"Our discussion with the industry suggests that volume-based discounts are prevalent and could increase further with higher consolidation of channel (through higher credit days or more bonus offers, etc.)....If substitution is allowed or private labels pick up, it could derate the multiple of the entire sector but, on a relative basis, the impact should be higher for
A senior official at a Mumbai-based firm that sells both generic and branded products said channel consolidation may increase the bargaining power of the trade. "If the fragmentation decreases and we have more larger players there is a likelihood of the trade having more bargaining power, just like in the US. However, we also see that with the entry of Reliance and Amazon into this space, distributors are now more than willing to partner with us as they fear that these heavy-weights may introduce the concept of dark stores soon," he said.
As of now, the Indian retail pharmacy market is highly fragmented, with over 850,000 pharmacies and 60,000 distributors, and largely unorganised. The largest organised player, Apollo Hospitals, operates some 3,800 stores with a value market share of just 4 per cent. This is set to change.
The penetration of e-pharmacies is very low (only 2-3 per cent of the market) so far. Deliveries of orders usually take one to two days and this limits the market for e-pharmacies to refills of chronic prescriptions.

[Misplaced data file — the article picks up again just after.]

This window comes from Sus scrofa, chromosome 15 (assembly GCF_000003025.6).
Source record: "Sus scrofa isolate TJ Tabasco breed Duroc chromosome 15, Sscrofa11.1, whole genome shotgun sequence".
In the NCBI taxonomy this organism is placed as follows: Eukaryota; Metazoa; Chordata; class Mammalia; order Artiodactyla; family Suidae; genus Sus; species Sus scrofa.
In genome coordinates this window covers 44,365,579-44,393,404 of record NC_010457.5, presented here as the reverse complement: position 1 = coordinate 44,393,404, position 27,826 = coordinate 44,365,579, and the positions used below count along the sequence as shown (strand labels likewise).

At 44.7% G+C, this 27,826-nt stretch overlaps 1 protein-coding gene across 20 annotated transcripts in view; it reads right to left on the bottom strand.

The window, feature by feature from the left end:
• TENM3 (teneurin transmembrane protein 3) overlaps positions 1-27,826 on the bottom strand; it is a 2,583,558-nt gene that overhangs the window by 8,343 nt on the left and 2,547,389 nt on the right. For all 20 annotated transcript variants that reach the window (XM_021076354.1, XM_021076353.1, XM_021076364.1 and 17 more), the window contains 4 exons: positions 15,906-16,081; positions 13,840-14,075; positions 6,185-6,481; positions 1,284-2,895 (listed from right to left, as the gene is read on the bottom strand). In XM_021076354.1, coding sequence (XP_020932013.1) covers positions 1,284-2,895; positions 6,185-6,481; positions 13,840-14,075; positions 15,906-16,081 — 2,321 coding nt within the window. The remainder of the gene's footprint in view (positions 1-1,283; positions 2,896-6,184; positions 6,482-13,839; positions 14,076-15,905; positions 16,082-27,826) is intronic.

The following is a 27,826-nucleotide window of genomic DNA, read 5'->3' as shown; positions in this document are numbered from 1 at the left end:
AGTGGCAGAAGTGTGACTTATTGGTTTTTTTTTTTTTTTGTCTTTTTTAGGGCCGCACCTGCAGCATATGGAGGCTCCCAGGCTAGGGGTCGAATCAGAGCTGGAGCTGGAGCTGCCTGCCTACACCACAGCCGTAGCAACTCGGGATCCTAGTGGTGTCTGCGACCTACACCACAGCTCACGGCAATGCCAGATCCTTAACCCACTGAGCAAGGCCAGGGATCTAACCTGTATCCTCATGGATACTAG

With the entry of large players - Reliance Industries buying Netmeds, upcoming merger of PharmEasy and MedLife, Apollo starting online services, Flipkart exploring entry into the space, Amazon launching e-pharmacy services - the organised channel is expected to grow from 9 per cent now to 30 per cent over the next four years.
This significant channel consolidation can disrupt a branded generic market like India. For example, Brazil, an out of pocket market like India where trade channels are consolidated, around 34 per cent of the market volumes have already shifted to generic-generic medicines.
Generic medicine is a copy of a patented drug whose patent is expired. It can be of two types - branded generic (where a molecule can sell under different brands) and generic-generic (without a trade name).
In Brazil, the shift towards generic generic medicines was driven by the entry of new players who passed on savings from doctor promotion costs to the channel and the patients. Eventually, the end prices were 30-35 per cent lower.
"In India, the difference lies in the fact that substitution is not yet allowed. However, as an initial step, the regulations have allowed substitution in Jan Aushadhi stores," Credit Suisse